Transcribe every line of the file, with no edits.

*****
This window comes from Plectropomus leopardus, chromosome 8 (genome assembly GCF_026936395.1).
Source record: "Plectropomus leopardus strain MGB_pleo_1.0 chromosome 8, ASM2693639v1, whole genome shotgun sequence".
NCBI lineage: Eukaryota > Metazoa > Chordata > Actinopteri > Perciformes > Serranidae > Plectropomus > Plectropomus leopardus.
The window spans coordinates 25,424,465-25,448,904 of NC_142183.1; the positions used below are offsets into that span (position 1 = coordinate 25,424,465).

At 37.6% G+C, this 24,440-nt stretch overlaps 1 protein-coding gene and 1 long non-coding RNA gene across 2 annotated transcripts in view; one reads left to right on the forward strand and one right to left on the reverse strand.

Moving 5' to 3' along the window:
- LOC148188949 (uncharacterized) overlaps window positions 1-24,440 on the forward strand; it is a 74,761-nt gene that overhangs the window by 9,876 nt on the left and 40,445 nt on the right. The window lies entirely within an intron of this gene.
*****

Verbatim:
This window comes from Plectropomus leopardus, chromosome 8 (genome assembly GCF_026936395.1).
Source record: "Plectropomus leopardus strain MGB_pleo_1.0 chromosome 8, ASM2693639v1, whole genome shotgun sequence".
NCBI lineage: Eukaryota > Metazoa > Chordata > Actinopteri > Perciformes > Serranidae > Plectropomus > Plectropomus leopardus.
The window spans coordinates 25,424,465-25,448,904 of NC_142183.1; the positions used below are offsets into that span (position 1 = coordinate 25,424,465).

At 37.6% G+C, this 24,440-nt stretch overlaps 1 protein-coding gene and 1 long non-coding RNA gene across 2 annotated transcripts in view; one reads left to right on the forward strand and one right to left on the reverse strand.

Moving 5' to 3' along the window:
- LOC148188949 (uncharacterized) overlaps window positions 1-24,440 on the forward strand; it is a 74,761-nt gene that overhangs the window by 9,876 nt on the left and 40,445 nt on the right. The window lies entirely within an intron of this gene.